This is the stuff of double-standardized cliché—an ambitious man is a go-getter, an ambitious woman is off-putting—and in that sense the stories Romm has collected from her ambition-ambivalent writers are compelling but unsurprising. More remarkable, though, is the extent to which the women, here, have adopted the same rough posture as their critics and doubters. Here are immigrant women, and women of color, and privileged women, and struggling women, and women who are mothers, and women who are not, and women whose families encouraged their dreams, and women whose families did not, questioning their own ambition—and, quite often, resenting it.
“Ambition. The word itself makes me want to run and hide,” Elisa Albert, the writer who is also a doula, confesses. “Even though I’ve settled into a life with as much professional fulfillment as personal happiness, I’m still not sure if my ambition is friend or foe,” Marcia Chatelain, a professor of history and African American studies at Georgetown, notes. “Too much ambition of the most ruthless, thoughtless kind is ugly on everybody, men and women alike,” the writer Pam Houston observes. Ambition, the women acknowledge, is a blunt instrument; in the name of individual dreams, it can enforce conformity, standardizing and sanitizing desires until they fit into neat packages: “law school,” “a best-selling book,” “influence,” “work-life balance.” It can make for generations of grown-up organization kids. Julie Holland, a psychiatrist, had a patient who once called asking that Holland increase the dosage of her anti-depressant. The patient’s boss, Holland soon learned, had just humiliated her in front of her staff—and she knew she couldn’t, on top of everything else, be seen crying in front of them. “Was it ambition that made her feel she should erase every emotion to conform to the hostile environment in her workplace?” Holland wonders. The question answers itself: Fuck ambition.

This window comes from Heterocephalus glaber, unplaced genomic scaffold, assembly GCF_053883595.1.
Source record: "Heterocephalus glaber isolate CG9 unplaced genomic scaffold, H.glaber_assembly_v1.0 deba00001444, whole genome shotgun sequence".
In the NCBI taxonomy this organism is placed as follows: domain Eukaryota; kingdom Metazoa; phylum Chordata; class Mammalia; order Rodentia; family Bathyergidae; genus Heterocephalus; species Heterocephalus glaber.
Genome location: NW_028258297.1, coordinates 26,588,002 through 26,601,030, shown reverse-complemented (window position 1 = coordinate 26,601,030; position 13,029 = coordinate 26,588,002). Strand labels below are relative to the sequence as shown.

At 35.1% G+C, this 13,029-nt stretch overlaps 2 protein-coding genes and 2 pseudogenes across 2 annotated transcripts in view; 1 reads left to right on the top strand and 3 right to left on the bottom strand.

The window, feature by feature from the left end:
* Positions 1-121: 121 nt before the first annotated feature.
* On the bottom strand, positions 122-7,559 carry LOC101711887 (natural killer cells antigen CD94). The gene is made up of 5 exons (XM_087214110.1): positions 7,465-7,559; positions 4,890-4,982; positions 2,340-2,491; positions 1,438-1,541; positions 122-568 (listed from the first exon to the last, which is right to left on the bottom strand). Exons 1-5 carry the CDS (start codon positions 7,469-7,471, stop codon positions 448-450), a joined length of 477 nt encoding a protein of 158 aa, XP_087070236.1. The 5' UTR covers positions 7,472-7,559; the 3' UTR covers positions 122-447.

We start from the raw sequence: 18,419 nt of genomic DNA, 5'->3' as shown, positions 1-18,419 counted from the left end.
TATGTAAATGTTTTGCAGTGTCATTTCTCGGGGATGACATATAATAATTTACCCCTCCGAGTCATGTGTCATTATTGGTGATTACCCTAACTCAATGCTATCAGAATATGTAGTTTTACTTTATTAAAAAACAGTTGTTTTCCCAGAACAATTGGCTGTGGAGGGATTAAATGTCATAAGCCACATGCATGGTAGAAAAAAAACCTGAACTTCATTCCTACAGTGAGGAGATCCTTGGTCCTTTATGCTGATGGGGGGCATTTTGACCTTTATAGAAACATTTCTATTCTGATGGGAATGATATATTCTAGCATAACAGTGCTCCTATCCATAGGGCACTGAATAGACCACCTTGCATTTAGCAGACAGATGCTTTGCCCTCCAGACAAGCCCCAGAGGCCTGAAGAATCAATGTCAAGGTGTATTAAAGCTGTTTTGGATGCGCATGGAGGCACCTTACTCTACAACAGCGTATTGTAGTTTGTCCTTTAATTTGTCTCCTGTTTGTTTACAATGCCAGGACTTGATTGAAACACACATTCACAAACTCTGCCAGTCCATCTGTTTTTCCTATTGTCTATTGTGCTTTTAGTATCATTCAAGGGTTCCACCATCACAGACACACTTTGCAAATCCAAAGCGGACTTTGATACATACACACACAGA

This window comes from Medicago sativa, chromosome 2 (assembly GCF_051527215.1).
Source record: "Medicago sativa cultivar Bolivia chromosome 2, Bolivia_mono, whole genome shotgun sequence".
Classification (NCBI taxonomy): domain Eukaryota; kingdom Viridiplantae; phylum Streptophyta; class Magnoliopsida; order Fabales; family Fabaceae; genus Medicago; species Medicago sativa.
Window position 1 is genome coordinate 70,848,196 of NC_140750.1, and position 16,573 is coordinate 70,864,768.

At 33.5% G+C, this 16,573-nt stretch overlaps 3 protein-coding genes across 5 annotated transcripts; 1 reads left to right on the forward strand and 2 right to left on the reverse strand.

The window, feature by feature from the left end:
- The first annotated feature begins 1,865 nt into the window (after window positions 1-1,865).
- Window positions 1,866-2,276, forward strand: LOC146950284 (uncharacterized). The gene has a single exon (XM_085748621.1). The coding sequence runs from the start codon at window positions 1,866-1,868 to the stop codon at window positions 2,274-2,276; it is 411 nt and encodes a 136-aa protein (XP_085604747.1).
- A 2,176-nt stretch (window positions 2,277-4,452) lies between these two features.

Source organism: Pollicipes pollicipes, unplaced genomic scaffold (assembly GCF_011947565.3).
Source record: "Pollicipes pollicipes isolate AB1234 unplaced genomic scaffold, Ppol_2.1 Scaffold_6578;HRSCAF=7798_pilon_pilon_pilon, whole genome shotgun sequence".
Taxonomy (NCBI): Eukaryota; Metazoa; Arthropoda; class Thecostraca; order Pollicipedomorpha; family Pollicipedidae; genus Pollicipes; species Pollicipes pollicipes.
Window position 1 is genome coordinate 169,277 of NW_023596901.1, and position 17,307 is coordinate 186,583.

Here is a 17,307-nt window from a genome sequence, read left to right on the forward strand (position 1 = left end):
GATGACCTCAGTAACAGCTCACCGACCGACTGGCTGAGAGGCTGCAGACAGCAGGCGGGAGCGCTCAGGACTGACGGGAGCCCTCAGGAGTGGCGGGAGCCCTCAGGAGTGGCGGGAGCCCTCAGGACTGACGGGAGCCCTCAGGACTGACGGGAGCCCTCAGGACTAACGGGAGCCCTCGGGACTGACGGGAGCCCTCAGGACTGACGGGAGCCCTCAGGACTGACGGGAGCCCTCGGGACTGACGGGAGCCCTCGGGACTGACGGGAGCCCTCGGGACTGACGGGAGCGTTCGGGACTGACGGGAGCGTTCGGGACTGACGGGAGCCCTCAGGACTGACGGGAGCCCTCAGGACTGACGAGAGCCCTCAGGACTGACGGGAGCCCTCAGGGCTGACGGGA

In a review of Double Bind for the New Yorker, Jia Tolentino argued that the book highlights “the infantilizing ways we talk about women’s ambition.” The problem illuminated in Romm’s collection seems equally one, however, of rampant commercialization—of our cultural tendency to discuss complicated things through bland slogans and blithe catchphrases. “Ambition” has at this point been dutifully hashtagged, and transformed into a t-shirted slogan, and otherwise converted from a fraught ideal into a marketable meme. It has been cheerily capitalized, with the result that its complicated politics, the stuff of glass ceilings and parental leave and makeup taxes and tampon taxes and Lilly Ledbetter and Hillary Clinton, have been largely subsumed under the haze of modern marketing.
Which is also to say that ambition has followed a similar trajectory that feminism has, in this age of the easy commodity. Silk-screened, capitalism-inflected, celebrity endorsed—the American culture of the present moment tends to treat ambition, or rather #ambition, as a self-fulfilling prophecy, when of course its true fulfillment first requires a situation in which women are paid equally for equal work, in which their bodies are respected as their own. Until then, “ambition” will manifest in women’s lives merely as what its commercialized version understands it to be: a dream about the possibility of dreaming. A means that never resolves into an end. “Get it,” women encourage each other on Facebook, in response to their friends’ promotions and vacations. But … what is it, actually? And how do you go about the getting?